Video in real-time communications has been coming for a long time. Unfortunately, its hype came way before it should have. Service Providers knew it had potential, but were never sure how to “sell” it (price, market, etc.). Also, let’s not forget the discussions around the bandwidth requirements of video. So what has changed now that video is moving to the forefront once again? One big reason… WebRTC.
WebRTC single-handedly solves the incompatibilities for real-time communications by leveraging the web browser as the “application,” facilitating browser-to-browser communication. Since the browsers themselves include all the capabilities needed to support real-time multi-media communications, no software downloads or registrations are needed, thereby standardizing communications between browsers, enabling audio and video communications, as well as data bridges to support text chat or file-sharing.
I know this blog is about video and WebRTC, but WebRTC has so many use cases that I feel the need to divert for one moment in that direction. In Tsahi Levent-Levi’s bloggeek.me blog on February 11, 2016, he lists “a few” use cases off the top of his head that he has come across in the past year or so, where WebRTC was used or seriously planned to be used. Take a look, as there is little doubt in most people’s mind that WebRTC is here to stay as a key to any realtime communications.
The benefits which video (and voice) derives from WebRTC are many. Here are three…
1. Security – WebRTC has an “always-on” voice and video encryption. The Secure RTP protocol (SRTP) is used for encryption and authentication, preventing recording and eavesdropping.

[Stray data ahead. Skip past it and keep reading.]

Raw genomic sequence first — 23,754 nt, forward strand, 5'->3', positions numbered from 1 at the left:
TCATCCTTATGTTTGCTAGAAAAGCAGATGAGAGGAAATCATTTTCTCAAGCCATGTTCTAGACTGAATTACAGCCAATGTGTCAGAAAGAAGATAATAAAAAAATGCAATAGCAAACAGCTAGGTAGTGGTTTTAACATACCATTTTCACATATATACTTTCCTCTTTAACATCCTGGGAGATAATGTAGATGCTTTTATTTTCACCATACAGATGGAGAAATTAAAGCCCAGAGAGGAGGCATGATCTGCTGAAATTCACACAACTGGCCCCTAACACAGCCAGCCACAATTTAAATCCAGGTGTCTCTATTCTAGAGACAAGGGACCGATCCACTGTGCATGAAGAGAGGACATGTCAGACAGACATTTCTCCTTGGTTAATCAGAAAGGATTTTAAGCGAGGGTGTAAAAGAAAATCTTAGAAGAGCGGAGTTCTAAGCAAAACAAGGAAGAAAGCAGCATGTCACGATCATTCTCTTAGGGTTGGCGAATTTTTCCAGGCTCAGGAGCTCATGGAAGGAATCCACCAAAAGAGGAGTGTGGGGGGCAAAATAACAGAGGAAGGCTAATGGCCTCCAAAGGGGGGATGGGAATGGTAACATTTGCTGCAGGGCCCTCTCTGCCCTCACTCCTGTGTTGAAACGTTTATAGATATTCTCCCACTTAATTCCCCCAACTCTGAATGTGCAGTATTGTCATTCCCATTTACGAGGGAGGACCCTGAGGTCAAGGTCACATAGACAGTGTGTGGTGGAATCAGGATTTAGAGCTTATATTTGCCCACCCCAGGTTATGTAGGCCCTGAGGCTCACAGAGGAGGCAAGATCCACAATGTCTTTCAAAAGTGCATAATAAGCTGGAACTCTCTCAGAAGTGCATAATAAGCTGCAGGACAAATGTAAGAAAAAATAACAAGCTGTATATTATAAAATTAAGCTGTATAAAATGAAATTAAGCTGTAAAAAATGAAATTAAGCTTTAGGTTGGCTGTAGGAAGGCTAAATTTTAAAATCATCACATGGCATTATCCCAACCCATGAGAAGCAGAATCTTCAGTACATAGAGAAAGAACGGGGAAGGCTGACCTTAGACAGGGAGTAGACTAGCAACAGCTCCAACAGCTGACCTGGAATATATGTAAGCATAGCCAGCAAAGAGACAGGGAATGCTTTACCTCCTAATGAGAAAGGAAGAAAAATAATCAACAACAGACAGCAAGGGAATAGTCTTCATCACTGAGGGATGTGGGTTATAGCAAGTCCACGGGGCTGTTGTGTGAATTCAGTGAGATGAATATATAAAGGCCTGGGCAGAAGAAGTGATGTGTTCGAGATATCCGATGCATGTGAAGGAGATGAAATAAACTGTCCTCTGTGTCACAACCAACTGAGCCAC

2. Quality – WebRTC uses the VP8 codec for video. This selection ensures interoperability and avoids the need for codec downloads that may contain malicious code.
3. Interoperability – The biggest value of WebRTC is its promise of interoperability with existing voice and video systems. If the existing devices use standard protocols, they will probably work with WebRTC-based devices.
Let’s look at Video ACD and see how WebRTC helps make it a reality. You are on your smartphone shopping on a website and have a question on a Blu-ray player you want to purchase. You click the click-to-call button and WebRTC facilitates the browser-to-browser communication. At this point, a live video session with an agent begins, or if an agent is not available, a generic video-on-hold is played.
You can take this one step further by enabling the live video session and video-on-hold to be “contextually aware.” By this, I mean pushing data through WebRTC so your call can be routed to a Blu-ray specialist who knows the exact model of the player you are interested in. Of course, the same applies to the video-on-hold, where it would play a video about the Blu-ray player you want to purchase, highlighting all of its functions and features.
Talk about enhancing the user experience! With WebRTC, video is here and now.